PASS Summit is nearly upon us. I’m excited to be attending my second Summit in Seattle and cannot wait to get there to see everyone. With one Summit and a few SQL Saturdays under my belt I’ve got a laundry list of things and people I can’t miss, and very little time to pack it all into. Let’s Meet! The greatest part of Summit (and SQL Saturday) for me is meeting people and exchanging ideas.
This month’s T-SQL Tuesday topic is passwords. I’m neither a DBA nor server/system admin, so the only passwords I get to manage are my own. But there’s still lots to talk about. Passwords (or rather, weak passwords) have been in the news a lotover the past two weeks, so it’s timely. This is the password story I’d like to tell my kids, but they’re too young to understand yet. What’s Your Password?
This past weekend I made the journey to Cleveland, OH (Westlake, actually) for SQL Saturday #241. I’ve attended two local SQL Saturdays in the past (helping organize/run one), but seeing the list of speakers and knowing a few of the local chapter members, I couldn’t pass up the opportunity to visit. Friday I packed my bags and hit the road. It’s about a 300 mile trip so I gassed up, settled in with my backlog of podcasts and set the cruise control.
I don’t think I’ve ever had a Windows Update go bad - until this week. I recently upgraded to Office 2013 and late Monday afternoon, decided to check in with Windows Update prior to our company’s normal monthly patching to see how bad the damage would be. Nearly 1 GB of updates, thanks to my fresh Office install. But there were also a couple optional updates, including a .NET Framework update.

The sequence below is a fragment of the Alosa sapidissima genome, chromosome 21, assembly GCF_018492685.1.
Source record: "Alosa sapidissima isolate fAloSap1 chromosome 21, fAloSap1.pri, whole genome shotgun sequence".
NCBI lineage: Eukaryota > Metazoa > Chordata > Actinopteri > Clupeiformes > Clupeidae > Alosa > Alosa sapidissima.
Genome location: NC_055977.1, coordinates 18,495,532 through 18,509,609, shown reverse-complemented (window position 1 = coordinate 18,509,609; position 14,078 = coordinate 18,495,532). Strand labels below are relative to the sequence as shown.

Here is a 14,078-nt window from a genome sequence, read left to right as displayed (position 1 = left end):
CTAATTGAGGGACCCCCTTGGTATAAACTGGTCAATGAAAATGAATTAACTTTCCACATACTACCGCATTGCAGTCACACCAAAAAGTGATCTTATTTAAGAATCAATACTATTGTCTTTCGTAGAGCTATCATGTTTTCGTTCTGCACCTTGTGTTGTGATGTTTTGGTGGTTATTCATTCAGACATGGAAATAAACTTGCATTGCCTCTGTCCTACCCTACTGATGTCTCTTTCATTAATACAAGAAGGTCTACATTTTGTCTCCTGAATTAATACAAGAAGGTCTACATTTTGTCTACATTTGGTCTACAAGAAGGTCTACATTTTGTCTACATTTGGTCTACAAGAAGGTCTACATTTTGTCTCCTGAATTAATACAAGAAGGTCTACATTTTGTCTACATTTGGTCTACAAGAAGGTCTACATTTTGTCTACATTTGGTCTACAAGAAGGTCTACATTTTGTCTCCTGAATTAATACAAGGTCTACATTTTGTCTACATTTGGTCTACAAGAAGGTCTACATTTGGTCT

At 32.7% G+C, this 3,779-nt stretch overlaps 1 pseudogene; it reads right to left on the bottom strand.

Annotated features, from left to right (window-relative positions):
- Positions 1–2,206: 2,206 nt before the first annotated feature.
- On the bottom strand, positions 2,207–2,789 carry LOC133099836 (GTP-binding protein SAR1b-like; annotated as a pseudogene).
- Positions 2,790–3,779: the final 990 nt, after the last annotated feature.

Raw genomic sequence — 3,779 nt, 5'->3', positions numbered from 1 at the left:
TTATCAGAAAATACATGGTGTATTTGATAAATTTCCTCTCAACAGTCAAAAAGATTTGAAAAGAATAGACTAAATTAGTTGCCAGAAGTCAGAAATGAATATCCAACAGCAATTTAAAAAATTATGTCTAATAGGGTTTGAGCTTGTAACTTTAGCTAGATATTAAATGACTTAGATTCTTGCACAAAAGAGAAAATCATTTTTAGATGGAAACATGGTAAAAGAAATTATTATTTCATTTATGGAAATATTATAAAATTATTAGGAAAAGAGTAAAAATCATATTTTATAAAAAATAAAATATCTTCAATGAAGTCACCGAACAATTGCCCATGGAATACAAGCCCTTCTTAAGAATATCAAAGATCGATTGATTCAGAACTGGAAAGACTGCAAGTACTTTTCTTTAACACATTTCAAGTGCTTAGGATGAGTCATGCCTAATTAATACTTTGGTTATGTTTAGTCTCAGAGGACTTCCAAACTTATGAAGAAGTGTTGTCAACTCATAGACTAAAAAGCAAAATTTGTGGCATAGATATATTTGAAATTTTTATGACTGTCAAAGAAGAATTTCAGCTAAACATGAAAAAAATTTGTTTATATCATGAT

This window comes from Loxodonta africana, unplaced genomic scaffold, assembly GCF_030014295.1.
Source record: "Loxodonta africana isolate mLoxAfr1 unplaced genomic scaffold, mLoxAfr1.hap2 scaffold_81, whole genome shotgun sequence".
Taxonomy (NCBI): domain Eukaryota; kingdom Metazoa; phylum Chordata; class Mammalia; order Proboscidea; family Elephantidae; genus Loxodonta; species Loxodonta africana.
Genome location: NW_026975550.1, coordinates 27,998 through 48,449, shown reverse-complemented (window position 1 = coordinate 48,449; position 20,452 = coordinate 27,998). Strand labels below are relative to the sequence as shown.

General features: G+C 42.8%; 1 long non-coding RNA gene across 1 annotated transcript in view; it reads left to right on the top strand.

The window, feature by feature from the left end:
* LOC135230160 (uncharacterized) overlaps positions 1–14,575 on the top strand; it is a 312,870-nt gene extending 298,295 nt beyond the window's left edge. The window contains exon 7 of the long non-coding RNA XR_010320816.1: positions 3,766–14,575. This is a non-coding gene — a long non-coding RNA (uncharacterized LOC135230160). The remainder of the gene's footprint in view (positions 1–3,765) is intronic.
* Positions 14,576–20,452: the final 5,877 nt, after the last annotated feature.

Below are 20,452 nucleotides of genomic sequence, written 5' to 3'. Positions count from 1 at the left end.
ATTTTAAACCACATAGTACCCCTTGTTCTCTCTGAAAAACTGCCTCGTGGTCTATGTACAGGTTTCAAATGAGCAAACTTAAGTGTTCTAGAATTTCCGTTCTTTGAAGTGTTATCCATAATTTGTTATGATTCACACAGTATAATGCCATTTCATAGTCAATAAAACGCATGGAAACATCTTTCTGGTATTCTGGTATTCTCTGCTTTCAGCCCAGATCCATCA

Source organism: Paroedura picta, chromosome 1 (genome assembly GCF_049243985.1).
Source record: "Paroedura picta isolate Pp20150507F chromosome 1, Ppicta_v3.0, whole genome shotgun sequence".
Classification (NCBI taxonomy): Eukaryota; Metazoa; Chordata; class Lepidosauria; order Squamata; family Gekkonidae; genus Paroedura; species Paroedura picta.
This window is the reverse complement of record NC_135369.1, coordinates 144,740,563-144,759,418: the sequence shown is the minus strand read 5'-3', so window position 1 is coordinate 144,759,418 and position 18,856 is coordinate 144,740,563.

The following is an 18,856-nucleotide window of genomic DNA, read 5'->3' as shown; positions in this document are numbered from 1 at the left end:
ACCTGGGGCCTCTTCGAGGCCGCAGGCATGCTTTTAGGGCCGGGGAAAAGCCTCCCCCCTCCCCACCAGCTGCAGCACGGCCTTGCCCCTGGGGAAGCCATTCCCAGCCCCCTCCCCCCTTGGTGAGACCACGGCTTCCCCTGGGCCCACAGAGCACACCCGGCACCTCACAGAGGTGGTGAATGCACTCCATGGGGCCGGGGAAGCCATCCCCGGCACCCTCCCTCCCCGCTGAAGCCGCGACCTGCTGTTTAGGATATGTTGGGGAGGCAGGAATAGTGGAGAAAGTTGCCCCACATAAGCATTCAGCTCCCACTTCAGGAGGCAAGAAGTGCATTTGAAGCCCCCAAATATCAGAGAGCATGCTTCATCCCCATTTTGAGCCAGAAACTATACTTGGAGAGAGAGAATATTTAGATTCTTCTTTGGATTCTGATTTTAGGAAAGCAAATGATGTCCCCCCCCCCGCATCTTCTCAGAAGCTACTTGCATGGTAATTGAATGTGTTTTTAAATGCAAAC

Recently, I’ve been getting very annoyed by the length of the default PowerShell prompt. Most of my work starts in my Documents folder, so with the default prompt, I’m working with C:\Users\username\Documents. But more often, it’s closer to C:\Users\username\Documents\_Projects\Project\Section\ and with some projects, even longer. Before you know it, you’re line-wrapping for anything more than running a cmdlet with no parameters. Sure, it’s better than C:\Documents and Settings\username\My Documents (props to Microsoft for cleaning that up in post-XP releases), but sometimes it’s still not enough.
My first official entry for T-SQL Tuesday (my first was a guest post hosted by Kendal Van Dyke (blog|twitter), so I’m not really counting it) is brought to you by PowerShell, or PoSH. Ever since I discovered PoSH and really dove into learning it a couple years ago, my co-workers have gotten a bit annoyed by my insistence upon using it for everything. It is my favorite hammer, and around me I see nothing but acres and acres of nails.